NBA Play-off Reflections


BLOOD BATH IN BOSTON

The newfangled Cavs dispatched the upstart Celtics 4-0. The first three games of the series observed a somewhat similar pattern with the Cavs possessing too much talent to lose, and the Celtics too much Brad Stevens and general resilience to get blown out. It was harmless entertainment.

On Sunday, all hell broke loose. In the middle of the first quarter, a loose ball made it’s way to the sideline with Kevin Love and Kelly Olynyk in pedestrian pursuit. Love held a mildly advantageous position, and Olynyk countered with an arm bar. Love’s should separated from its socket, and he ran immediately to the locker room with the Cav’s training staff closely behind.

The rest of this particular incident is open to interpretation. I do not think Olynyk intentionally injured Love, but he exercised reckless judgment in bringing about the injury. The arm bar is not uncommon under the basket, but this far from the basket with large, and awkward big men moving at speed it was a bad decision resulting in a worse result. Love will likely miss two weeks at the very least, and this could very well be enough of a burden to tip a series against the Cavs.

Later in the game, Kendrick Perkins was inserted for non-basketball purposes. 37 seconds later, he set a screen on Jae Crowder 40 feet from the basket, and in doing so raised his arms and knocked Crowder to the floor inciting a brief brouhaha. The Cavs were firmly in command of the game and the series. It was a malicious and pointless play from a malicious, pointless, and at this point, incompetent player. Fuck PERK!

The final act of blood was crafted by the Jackass known as JR Smith. Crowder aggressively rushed into the back of Smith during a rebounding situation, again with the Cavs in command of the game and series, and Smith back handed him in the face causing Crowder to take an incredibly awkward and injurious fall. Smith was ejected for stupidity as much as anything, and the episode fits nicely into the narrative of his bullshit-intensive career.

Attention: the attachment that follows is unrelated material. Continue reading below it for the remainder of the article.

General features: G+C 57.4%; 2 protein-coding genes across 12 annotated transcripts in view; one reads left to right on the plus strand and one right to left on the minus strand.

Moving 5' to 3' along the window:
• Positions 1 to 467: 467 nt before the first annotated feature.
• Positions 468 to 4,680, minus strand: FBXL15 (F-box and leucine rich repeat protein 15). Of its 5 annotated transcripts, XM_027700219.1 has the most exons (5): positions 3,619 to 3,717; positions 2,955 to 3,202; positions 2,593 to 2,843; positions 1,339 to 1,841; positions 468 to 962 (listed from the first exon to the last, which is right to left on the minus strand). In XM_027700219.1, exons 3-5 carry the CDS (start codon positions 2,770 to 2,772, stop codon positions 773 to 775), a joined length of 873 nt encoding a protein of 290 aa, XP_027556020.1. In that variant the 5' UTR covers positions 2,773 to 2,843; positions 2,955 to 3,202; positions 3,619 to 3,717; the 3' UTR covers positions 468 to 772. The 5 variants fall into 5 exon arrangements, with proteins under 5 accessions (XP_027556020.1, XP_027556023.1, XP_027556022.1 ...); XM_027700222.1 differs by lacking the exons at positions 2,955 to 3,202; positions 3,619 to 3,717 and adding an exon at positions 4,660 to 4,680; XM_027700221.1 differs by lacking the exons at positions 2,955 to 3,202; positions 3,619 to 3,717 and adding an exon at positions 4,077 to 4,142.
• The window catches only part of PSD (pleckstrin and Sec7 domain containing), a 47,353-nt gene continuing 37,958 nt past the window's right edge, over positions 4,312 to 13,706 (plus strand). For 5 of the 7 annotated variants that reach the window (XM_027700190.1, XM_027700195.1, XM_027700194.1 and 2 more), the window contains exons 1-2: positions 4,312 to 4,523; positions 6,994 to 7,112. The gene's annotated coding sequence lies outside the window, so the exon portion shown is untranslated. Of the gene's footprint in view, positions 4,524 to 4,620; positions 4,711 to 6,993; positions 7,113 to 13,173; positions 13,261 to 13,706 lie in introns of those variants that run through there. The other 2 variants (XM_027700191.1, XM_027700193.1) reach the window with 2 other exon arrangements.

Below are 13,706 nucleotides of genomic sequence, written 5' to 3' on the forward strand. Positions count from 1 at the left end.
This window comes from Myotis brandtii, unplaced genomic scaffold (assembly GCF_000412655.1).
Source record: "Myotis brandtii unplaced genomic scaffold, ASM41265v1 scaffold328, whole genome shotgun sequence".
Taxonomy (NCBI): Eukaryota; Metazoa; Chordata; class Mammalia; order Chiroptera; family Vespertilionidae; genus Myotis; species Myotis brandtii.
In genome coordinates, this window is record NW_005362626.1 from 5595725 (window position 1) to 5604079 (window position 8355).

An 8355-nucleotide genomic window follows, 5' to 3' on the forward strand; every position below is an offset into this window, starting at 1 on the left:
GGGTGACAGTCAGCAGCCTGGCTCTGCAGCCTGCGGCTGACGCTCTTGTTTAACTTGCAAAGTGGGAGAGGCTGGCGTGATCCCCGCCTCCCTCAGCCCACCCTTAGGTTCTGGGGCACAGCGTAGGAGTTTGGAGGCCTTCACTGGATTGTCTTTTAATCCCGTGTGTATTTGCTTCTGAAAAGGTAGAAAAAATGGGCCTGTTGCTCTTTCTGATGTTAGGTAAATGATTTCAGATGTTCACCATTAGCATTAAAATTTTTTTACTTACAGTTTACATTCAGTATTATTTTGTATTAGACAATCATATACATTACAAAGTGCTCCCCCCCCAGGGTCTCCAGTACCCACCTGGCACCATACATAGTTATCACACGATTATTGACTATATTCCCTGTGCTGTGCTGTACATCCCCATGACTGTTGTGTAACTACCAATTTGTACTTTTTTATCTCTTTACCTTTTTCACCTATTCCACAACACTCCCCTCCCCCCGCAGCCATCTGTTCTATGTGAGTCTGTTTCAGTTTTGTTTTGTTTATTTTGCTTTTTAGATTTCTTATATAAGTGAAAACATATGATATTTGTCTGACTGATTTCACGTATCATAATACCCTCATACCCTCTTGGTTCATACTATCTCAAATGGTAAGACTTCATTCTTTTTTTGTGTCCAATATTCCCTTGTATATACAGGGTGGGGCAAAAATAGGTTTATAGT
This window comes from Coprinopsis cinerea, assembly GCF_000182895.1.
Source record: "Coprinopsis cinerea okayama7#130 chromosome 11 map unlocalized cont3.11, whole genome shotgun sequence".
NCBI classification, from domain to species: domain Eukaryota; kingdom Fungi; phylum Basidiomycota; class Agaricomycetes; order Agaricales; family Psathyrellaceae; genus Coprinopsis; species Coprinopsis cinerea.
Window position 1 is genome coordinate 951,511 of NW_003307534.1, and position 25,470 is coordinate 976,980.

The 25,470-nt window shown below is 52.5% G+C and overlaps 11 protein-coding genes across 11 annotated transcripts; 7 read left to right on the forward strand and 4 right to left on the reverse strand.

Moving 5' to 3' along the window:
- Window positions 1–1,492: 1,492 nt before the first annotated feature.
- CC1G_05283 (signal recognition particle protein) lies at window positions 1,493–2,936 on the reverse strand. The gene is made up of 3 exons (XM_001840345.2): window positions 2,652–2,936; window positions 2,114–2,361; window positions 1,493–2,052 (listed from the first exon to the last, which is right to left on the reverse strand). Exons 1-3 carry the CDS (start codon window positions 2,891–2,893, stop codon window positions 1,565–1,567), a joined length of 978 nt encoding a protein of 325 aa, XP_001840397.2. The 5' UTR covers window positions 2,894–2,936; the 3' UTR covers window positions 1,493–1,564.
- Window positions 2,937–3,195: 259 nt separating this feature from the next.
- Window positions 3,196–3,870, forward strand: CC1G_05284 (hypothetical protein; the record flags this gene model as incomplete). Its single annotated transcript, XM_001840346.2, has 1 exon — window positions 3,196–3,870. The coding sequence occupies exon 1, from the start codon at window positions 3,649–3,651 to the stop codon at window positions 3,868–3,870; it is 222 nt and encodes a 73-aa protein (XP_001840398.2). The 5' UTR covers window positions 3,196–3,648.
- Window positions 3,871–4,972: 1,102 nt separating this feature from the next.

As a final note, David Stern pursued an initiative to have players arrive at the arena looking somewhat professional. I would encourage Adam Silver to pursue a similar initiative with regard to the appearance of Anderson Varajao, who’s bizarro mustache and pseudo-afro are patently offensive to any standards of professionalism outside those of being an extra during a Scarface club scene.

Cavs prevailed, but at significant cost.

WASHINGTON WIZARDRY

For the second year in a row, the Wizards have breezed through the first round behind John Wall and an impressive starting five. Again though it is tough to assess the significance of this accomplishment. Last year, Washington started well against a fading Pacers team, but crumbled under the crucible of genuine play-off pressure.

This year, they toppled a fading Drakes team, and are poised to face the winner of the Atlanta/Brooklyn series. The Wizards played unevenly throughout the second half of the season, but Paul Pierce makes this a dangerous team this time of year. He has already fired shots at the Nets, and critically-acclaimed Atlanta does not have much of a pedigree, and is struggling with the dreadful Nets. Things have lined up nicely.

JASON KIDD IS PRETTY DAMN COOL

The Bulls will win this series. They are better than the Bucks and this is a fact of life.

Jimmy Butler has been fantastic as a two-way terror, and really looks like a guy that you would love to have on your team. Derrick Rose has played his best basketball of the season (excepting of course the final 3 seconds of game four). I am saddened that Joakim Noah is not healthy enough to provide us with his particular brand of basketball.

On the other side, the Greek Freak has struggled. He is lost offensively and is not playing in the moment. MCW has struggled in much the same way. Game four was saved by a veteran bench unit, and the timely genius of Jason Kidd.

Kidd has long been one of my favorite players, and possesses a unique instinct for the game of basketball. I remember reading a profile many years ago that noted Kidd’s propensity to answer questions before they are asked, and complete sentences for other people. It spoke to a man, who does not just live in the moment, but lives a moment before the moment, and that was evident on the closing seconds as Kidd called a timeout immediately upon Derrick Rose turning the ball over preserving 1.3 seconds for a game-winning side out of bounds play.

While there is some question as to how much of the x’s and o’s Kidd is responsible for, the play was genius and perfectly executed causing me to scream out loud and leap out of my seat.

ATLANTA V. BROOKLYN (GOOD v. EVIL)